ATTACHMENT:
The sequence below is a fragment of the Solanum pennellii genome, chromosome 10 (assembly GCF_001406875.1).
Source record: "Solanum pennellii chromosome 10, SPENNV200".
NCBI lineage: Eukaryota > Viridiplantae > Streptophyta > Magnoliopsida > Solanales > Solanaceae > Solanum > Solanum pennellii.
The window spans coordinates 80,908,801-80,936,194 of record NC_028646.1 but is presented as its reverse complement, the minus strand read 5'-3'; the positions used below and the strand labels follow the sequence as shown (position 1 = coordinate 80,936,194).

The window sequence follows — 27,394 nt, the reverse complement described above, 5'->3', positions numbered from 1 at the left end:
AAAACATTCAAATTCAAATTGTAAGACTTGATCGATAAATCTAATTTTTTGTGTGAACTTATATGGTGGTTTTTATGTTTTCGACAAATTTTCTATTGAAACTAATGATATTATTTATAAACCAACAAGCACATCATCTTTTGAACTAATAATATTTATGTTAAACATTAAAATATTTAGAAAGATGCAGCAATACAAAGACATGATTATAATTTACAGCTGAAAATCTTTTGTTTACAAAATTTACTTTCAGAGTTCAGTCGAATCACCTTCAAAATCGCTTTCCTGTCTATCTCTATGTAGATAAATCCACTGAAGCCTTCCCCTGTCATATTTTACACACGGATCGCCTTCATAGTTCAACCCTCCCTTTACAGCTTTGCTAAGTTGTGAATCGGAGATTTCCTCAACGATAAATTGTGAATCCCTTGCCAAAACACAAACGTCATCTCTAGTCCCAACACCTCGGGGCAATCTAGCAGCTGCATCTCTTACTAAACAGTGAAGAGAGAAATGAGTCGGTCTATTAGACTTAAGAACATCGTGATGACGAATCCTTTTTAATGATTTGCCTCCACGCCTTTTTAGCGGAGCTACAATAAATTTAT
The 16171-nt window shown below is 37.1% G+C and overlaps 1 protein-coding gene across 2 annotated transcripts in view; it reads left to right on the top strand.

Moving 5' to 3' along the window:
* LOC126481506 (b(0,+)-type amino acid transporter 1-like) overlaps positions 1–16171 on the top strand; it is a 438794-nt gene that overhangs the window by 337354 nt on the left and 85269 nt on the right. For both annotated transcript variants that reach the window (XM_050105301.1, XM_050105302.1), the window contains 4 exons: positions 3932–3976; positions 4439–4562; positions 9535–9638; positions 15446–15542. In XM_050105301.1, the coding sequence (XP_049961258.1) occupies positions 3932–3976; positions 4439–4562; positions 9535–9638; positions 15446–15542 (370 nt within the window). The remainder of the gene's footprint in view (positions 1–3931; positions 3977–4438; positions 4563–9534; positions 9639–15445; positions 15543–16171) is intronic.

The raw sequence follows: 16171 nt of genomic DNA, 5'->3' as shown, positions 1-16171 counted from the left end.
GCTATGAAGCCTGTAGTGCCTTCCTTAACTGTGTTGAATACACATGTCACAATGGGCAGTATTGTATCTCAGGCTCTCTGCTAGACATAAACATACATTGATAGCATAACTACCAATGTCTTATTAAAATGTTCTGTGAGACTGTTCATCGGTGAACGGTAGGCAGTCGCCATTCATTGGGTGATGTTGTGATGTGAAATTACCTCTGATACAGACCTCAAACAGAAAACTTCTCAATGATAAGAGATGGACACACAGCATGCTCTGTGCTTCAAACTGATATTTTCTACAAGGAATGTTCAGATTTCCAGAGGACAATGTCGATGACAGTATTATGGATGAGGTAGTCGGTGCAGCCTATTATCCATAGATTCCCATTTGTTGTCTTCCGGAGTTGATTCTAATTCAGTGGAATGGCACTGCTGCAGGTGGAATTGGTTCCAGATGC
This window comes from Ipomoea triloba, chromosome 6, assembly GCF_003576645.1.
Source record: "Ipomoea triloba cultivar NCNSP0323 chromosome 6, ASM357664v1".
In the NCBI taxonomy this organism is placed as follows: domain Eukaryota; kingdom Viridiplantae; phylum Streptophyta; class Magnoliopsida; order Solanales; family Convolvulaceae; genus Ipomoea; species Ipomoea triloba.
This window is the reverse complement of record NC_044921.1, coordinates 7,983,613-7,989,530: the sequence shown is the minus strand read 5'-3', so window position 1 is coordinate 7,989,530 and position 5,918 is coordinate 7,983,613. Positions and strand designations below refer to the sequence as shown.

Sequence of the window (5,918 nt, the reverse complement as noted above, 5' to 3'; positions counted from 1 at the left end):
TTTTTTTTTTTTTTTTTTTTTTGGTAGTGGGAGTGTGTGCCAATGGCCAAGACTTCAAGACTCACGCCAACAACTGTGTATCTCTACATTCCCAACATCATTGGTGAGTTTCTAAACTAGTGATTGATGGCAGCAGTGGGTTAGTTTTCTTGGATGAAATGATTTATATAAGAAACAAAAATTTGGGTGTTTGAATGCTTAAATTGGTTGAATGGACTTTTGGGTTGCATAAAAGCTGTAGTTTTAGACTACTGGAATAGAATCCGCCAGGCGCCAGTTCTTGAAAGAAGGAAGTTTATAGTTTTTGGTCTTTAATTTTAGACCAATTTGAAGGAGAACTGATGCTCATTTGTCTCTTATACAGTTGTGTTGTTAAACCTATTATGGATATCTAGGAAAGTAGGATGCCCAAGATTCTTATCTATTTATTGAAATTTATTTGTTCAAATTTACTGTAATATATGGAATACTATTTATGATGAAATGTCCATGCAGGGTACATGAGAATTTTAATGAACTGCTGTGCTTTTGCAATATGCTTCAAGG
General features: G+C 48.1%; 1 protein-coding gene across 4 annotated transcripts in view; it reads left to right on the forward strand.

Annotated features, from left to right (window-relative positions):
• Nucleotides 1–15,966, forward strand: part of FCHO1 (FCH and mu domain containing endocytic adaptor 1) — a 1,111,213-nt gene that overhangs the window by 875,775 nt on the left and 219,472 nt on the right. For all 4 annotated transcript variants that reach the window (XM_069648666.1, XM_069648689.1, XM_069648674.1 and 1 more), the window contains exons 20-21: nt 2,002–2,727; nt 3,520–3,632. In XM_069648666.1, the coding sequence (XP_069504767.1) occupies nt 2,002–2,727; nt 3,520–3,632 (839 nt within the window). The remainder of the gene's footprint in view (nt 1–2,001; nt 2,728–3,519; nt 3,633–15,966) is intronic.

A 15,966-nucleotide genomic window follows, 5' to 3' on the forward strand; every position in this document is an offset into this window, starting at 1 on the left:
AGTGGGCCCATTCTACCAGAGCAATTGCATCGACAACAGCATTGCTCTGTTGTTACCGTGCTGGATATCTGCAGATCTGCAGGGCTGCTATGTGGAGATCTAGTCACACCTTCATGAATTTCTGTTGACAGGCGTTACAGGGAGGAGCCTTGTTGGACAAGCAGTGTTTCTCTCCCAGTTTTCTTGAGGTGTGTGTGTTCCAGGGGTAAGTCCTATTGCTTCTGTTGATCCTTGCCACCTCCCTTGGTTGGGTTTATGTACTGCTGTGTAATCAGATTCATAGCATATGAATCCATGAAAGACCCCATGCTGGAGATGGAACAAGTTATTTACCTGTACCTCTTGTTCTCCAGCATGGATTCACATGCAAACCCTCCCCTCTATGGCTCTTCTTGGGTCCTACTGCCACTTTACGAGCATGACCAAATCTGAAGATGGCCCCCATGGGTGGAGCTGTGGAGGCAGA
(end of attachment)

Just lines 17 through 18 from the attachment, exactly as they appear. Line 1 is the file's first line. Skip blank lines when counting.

TTTTTTTTTTTTTTTTTTTTTTGGTAGTGGGAGTGTGTGCCAATGGCCAAGACTTCAAGACTCACGCCAACAACTGTGTATCTCTACATTCCCAACATCATTGGTGAGTTTCTAAACTAGTGATTGATGGCAGCAGTGGGTTAGTTTTCTTGGATGAAATGATTTATATAAGAAACAAAAATTTGGGTGTTTGAATGCTTAAATTGGTTGAATGGACTTTTGGGTTGCATAAAAGCTGTAGTTTTAGACTACTGGAATAGAATCCGCCAGGCGCCAGTTCTTGAAAGAAGGAAGTTTATAGTTTTTGGTCTTTAATTTTAGACCAATTTGAAGGAGAACTGATGCTCATTTGTCTCTTATACAGTTGTGTTGTTAAACCTATTATGGATATCTAGGAAAGTAGGATGCCCAAGATTCTTATCTATTTATTGAAATTTATTTGTTCAAATTTACTGTAATATATGGAATACTATTTATGATGAAATGTCCATGCAGGGTACATGAGAATTTTAATGAACTGCTGTGCTTTTGCAATATGCTTCAAGG
General features: G+C 48.1%; 1 protein-coding gene across 4 annotated transcripts in view; it reads left to right on the forward strand.